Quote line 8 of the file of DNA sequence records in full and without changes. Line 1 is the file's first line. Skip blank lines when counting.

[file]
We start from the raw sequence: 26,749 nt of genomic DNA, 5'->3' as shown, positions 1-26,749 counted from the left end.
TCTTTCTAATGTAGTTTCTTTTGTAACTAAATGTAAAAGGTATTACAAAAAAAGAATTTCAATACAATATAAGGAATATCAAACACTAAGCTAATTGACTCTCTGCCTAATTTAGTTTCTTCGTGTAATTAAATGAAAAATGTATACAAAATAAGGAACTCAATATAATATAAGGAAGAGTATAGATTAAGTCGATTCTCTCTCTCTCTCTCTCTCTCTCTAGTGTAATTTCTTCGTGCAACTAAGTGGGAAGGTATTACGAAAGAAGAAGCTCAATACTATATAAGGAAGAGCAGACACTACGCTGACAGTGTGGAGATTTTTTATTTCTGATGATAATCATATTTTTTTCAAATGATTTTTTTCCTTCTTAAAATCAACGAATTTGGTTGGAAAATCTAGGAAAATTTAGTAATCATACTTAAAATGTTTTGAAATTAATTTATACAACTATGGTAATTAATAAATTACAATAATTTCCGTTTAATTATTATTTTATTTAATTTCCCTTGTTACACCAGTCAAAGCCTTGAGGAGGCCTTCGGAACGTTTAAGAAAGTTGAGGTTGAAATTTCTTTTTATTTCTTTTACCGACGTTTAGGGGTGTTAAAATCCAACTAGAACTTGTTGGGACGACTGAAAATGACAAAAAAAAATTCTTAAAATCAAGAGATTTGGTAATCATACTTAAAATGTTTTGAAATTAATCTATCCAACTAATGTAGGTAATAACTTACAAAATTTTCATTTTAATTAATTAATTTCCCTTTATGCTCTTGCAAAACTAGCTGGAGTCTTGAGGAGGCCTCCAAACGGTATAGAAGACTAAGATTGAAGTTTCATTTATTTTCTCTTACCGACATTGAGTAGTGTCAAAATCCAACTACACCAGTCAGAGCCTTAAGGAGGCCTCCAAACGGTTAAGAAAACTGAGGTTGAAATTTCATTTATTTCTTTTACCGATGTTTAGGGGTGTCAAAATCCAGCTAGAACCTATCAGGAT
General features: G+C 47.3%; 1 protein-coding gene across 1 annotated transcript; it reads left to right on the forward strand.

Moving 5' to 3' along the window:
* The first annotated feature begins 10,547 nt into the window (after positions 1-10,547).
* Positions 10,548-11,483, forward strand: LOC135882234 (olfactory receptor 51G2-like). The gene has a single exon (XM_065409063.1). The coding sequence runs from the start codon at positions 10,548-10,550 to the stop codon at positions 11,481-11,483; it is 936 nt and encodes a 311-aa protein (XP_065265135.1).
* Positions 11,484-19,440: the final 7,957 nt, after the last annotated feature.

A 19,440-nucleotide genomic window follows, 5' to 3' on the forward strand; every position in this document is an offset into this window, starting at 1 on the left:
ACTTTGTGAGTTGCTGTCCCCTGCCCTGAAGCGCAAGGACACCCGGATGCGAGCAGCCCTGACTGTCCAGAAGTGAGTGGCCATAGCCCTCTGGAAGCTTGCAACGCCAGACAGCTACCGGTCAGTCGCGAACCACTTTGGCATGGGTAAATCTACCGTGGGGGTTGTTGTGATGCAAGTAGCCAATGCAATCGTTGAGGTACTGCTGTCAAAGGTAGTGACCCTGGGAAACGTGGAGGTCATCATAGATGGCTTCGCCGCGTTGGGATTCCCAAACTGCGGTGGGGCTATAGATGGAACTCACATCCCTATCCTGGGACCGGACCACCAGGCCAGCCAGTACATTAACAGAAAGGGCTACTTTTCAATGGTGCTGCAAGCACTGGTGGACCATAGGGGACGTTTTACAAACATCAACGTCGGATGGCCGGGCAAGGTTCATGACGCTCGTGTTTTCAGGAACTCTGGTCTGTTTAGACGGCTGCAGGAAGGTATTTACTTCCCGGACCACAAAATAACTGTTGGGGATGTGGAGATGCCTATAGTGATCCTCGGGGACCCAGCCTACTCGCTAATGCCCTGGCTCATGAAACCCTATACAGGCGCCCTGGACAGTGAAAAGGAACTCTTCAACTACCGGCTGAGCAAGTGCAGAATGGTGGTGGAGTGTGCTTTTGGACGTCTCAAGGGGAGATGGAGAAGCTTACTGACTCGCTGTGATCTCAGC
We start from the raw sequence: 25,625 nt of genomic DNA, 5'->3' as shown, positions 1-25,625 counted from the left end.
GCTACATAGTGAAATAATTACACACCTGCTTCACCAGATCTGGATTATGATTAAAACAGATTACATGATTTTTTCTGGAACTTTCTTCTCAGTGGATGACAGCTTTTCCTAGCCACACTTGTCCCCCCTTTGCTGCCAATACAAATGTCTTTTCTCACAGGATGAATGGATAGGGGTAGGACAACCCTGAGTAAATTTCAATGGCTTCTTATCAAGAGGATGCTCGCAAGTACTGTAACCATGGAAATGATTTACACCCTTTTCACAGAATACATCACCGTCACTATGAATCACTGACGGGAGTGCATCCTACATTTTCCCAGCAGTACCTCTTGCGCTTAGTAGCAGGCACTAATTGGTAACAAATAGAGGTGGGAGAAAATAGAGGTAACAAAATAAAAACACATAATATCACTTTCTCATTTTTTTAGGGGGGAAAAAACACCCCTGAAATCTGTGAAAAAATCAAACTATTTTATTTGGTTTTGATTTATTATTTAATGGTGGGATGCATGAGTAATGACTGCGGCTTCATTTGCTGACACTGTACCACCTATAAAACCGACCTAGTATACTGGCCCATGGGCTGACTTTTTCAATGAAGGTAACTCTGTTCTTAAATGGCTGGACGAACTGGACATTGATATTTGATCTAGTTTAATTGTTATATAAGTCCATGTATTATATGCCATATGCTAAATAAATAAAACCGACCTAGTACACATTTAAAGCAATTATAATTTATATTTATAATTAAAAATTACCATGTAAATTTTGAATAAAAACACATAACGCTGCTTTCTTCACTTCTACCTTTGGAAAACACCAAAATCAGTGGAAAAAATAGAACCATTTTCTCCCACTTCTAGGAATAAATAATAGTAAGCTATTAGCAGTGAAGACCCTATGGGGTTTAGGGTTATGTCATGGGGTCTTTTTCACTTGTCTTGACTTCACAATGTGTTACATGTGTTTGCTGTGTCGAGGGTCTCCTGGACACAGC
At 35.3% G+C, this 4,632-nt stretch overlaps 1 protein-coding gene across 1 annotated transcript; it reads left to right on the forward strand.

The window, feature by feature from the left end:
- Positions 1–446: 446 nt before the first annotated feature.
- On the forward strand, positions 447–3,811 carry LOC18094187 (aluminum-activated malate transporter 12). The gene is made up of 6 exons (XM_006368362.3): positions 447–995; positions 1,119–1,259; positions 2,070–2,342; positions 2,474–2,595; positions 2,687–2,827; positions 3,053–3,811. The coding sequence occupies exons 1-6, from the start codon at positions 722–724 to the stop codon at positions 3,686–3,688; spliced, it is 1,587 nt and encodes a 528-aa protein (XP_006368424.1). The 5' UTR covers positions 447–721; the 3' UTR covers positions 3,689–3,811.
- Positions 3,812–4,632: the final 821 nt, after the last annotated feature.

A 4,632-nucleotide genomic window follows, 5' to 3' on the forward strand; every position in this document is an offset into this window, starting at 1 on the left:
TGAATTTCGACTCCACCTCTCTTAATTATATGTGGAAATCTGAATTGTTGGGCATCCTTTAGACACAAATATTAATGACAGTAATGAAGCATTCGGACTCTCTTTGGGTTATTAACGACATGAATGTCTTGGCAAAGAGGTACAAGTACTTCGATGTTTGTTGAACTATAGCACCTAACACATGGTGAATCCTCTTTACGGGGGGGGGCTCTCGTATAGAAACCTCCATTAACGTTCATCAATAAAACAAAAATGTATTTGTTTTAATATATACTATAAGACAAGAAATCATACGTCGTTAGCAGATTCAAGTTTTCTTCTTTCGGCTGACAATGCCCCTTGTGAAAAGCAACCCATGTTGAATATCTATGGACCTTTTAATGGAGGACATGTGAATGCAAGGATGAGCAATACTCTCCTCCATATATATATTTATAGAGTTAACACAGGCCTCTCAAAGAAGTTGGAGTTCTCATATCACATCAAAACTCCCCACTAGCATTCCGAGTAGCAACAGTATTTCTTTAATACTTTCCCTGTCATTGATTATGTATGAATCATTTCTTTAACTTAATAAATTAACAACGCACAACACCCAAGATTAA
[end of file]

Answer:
A 19,440-nucleotide genomic window follows, 5' to 3' on the forward strand; every position in this document is an offset into this window, starting at 1 on the left: